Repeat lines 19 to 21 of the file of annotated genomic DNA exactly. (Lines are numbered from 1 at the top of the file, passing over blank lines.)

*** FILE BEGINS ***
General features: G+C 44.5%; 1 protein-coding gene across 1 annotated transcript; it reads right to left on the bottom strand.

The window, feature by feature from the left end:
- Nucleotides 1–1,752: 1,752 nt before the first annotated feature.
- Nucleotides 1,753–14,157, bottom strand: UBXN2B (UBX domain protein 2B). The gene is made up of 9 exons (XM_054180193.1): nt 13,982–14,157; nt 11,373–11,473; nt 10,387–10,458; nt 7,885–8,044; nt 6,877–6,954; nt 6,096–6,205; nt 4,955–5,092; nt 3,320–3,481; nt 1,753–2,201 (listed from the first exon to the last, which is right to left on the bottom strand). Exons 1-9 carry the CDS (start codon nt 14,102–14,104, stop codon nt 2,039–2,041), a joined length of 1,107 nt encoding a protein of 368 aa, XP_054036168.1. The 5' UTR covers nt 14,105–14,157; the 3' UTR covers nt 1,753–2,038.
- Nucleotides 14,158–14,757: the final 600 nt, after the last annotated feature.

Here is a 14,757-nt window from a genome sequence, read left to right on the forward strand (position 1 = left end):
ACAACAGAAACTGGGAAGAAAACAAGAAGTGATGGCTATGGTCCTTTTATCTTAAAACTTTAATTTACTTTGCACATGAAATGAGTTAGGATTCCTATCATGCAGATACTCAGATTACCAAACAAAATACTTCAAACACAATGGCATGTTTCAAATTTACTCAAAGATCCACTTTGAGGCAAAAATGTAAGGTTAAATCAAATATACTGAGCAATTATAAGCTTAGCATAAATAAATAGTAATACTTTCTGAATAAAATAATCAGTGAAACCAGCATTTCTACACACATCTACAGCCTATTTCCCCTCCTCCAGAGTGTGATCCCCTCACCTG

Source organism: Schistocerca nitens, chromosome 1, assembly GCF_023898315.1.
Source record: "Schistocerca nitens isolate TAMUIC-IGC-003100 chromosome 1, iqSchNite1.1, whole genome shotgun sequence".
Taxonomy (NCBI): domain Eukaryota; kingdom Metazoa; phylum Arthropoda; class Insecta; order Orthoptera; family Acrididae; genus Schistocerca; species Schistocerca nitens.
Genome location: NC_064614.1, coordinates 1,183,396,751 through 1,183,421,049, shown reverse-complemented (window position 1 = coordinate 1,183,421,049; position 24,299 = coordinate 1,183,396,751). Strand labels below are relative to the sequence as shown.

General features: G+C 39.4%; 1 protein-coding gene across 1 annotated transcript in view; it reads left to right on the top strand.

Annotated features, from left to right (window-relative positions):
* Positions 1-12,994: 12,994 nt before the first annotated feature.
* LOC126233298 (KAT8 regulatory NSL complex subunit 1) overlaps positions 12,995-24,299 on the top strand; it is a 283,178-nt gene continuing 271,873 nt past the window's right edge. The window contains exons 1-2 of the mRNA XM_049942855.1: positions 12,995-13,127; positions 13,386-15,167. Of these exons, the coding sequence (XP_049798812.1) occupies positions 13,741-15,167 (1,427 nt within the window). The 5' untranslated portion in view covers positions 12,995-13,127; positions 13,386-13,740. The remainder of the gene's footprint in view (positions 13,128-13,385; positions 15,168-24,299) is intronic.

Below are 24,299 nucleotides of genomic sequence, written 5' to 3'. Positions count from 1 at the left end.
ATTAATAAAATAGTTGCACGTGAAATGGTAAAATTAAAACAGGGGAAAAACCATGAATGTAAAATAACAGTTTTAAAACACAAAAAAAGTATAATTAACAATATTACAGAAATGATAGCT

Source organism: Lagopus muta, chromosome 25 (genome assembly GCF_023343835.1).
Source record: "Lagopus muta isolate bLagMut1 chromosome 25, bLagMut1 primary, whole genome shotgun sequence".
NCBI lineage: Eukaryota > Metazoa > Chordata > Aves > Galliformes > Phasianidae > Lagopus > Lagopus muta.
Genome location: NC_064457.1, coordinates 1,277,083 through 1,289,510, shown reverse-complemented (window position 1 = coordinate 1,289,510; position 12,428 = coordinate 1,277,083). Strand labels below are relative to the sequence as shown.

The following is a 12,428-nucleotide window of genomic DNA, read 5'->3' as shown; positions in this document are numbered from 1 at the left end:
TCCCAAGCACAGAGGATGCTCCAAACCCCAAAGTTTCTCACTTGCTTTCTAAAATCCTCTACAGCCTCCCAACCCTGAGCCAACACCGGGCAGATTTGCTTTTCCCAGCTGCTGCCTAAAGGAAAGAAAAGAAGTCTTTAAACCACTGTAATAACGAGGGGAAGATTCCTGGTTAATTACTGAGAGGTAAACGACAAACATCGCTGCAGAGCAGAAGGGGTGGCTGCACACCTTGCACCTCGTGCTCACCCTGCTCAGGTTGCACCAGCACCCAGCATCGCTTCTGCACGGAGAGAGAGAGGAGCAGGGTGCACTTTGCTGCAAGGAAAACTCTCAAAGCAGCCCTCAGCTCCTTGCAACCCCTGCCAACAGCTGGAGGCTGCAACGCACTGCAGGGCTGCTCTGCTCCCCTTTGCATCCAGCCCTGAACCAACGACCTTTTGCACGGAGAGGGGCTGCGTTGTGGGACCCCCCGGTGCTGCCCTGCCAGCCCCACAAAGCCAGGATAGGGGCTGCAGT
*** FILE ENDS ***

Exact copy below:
Source record: "Lagopus muta isolate bLagMut1 chromosome 25, bLagMut1 primary, whole genome shotgun sequence".
NCBI lineage: Eukaryota > Metazoa > Chordata > Aves > Galliformes > Phasianidae > Lagopus > Lagopus muta.
Genome location: NC_064457.1, coordinates 1,277,083 through 1,289,510, shown reverse-complemented (window position 1 = coordinate 1,289,510; position 12,428 = coordinate 1,277,083). Strand labels below are relative to the sequence as shown.